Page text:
To test for faults in the interelement communication circuitry, the control unit commands the elements of each level to apply a signal via the interelement communication circuitry to their adjacent neighbors in the level. These neighbor elements are then commanded to apply a signal to their neighbors and so on until signals which began at either end of the array of elements in the level have been transferred (between elements) to the opposite end and then to the fault circuit which is connected to the two end elements in the level. If a faulty signal is detected, the output and propagate circuits of the failed level or rack, as the case may be, are disconnected from the rest of the system and appropriate interconnects are made as described above.

BRIEF DESCRIPTION OF THE DRAWlNG A complete understanding of the present invention and of the above and other objects and advantages thereof may be gained from a consideration of the following detailed description presented in connection with the accompanying drawings which are described as follows:

FIG. 1 shows a generalized DLM system arranged in a tree-like structure and including fault detection and isolation circuitry in accordance with the present invention;

FIG. 2 shows a portion of a computing element substantially as disclosed in B. A. Crane-J. A. Githens Pat. 3,376,555, issued Apr. 2, 1968, and modified in accordance with the present invention;

FIG. 3 shows level logic circuitry of a system made in accordance with the principles of the present invention;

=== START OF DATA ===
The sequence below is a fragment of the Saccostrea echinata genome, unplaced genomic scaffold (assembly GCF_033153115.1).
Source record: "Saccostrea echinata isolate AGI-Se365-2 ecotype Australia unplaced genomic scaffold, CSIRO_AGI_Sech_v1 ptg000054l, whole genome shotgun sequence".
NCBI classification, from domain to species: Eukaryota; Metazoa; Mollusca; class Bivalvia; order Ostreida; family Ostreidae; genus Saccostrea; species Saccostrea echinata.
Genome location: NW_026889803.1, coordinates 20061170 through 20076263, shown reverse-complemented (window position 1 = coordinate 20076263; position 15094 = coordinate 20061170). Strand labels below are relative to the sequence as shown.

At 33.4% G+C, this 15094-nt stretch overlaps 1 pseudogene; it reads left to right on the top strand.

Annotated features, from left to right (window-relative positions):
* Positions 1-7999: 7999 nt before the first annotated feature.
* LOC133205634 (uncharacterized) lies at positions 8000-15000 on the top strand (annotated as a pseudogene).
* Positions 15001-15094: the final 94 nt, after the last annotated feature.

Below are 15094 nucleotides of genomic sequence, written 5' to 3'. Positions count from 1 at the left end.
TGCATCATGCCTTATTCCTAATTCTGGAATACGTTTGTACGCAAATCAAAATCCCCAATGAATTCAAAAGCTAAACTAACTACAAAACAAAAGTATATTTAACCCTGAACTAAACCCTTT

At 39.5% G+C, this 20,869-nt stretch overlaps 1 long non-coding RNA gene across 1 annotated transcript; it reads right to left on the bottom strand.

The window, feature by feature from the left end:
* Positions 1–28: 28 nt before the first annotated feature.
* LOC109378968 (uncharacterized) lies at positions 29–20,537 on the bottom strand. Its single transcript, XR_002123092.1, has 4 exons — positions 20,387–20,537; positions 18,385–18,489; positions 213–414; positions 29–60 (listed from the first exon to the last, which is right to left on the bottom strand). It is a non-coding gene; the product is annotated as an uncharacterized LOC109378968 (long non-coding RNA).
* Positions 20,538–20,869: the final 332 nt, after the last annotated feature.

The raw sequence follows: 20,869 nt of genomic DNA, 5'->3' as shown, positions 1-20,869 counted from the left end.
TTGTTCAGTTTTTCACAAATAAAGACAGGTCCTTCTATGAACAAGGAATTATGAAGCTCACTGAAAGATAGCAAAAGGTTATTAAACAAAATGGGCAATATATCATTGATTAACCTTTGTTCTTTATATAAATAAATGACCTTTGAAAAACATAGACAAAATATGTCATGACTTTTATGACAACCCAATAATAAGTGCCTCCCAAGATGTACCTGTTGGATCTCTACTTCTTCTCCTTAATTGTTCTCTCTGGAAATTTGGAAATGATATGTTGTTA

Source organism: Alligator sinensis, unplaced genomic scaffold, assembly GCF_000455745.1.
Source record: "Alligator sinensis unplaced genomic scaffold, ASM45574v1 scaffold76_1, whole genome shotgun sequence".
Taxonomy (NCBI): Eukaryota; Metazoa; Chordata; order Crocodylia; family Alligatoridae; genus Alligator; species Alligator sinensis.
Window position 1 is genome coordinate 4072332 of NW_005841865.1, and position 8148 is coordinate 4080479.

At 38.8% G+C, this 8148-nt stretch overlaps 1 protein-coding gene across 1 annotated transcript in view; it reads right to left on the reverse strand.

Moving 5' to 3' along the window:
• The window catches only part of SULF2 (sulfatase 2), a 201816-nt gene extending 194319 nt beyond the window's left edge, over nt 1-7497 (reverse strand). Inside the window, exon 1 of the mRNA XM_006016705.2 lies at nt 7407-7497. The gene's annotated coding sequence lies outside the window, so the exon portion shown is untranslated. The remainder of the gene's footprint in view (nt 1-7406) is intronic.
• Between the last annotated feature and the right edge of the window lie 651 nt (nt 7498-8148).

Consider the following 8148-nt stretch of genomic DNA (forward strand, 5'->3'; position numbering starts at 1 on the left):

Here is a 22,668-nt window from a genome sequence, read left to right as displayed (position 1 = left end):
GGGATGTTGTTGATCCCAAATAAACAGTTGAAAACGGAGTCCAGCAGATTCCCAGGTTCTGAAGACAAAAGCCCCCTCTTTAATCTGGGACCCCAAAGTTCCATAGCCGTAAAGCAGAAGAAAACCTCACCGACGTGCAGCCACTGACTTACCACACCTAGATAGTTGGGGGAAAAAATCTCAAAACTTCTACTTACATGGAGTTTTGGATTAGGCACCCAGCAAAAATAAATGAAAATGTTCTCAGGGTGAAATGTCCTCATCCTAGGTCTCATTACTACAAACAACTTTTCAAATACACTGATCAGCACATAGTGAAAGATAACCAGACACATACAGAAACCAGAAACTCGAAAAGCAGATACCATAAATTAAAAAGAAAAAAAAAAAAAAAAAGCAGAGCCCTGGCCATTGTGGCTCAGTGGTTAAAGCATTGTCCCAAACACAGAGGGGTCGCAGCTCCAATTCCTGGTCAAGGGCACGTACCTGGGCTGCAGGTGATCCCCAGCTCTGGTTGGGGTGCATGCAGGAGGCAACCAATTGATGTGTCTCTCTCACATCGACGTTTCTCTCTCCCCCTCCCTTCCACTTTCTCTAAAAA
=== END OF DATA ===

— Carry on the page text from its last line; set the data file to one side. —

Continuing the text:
FIG. 4 shows rack logic circuitry; and

F16. 5 shows a fault detection circuit made in accordance with the principles of the present invention.

DETAILED DESC RIPTION FIG. 1 shows a control unit 100 connected via output and propagate lines 104, interelement communication lines 106, and input and control lines 108 to rack units 1 through it. Each rack unit in turn comprises a rack fault circuit 112 interconnecting the output and propagate lines 104 from the control unit 100 to level units 1 through m. Each level unit in turn comprises a level fault circuit 116 interconnecting the rack fault circuit 112 to computing elements 120. Each computing element may comprise DLM circuitry and logic such as shown in composite FlGS. 6-11 of the aforecited Crane et a]. patent and described therein. (The FIGS. 6-11 circuitry of the Crane et al. patent is not referred to in the patent as a computing element but rather as a Y cell with associated X cells.)

Although the input and control lines 108 are shown as a single line in FIG. 1, it is to be understood that this single line represents a plurality of input and control lines. The input and control lines serve to transmit input data and control signals respectively from the control unit 100 to all computing elements of racks 1 through n. Whether or not a particular element receives and stores input data or executes a control signal depends on what is called the "activity status of the element. An active" element responds but an *inactive" element does not. Particular elements are made active by means of an associative search wherein applied data is compared with the data stored in the elements. Those elements in which a match occurs between the applied data and the stored data are activated. The control unit then commands the active elements to perform various operations. This is explained fully in the aforecited Crane et al. patent.

It is also possible to perform what is called a directional match. In this case, rather than activating those elements in which a match occurs, elements adjacent (either left or right adjacent) to the elements in which a match occurs are activated. This is accomplished by means of the interelement communication lines 106. As the name connotes, the interelement communication lines interconnect each element to its adjacent neighbors (except the elements on each end of the array which are connected to the control unit 100). This, also, is explained fully in the Crane et a1. patent.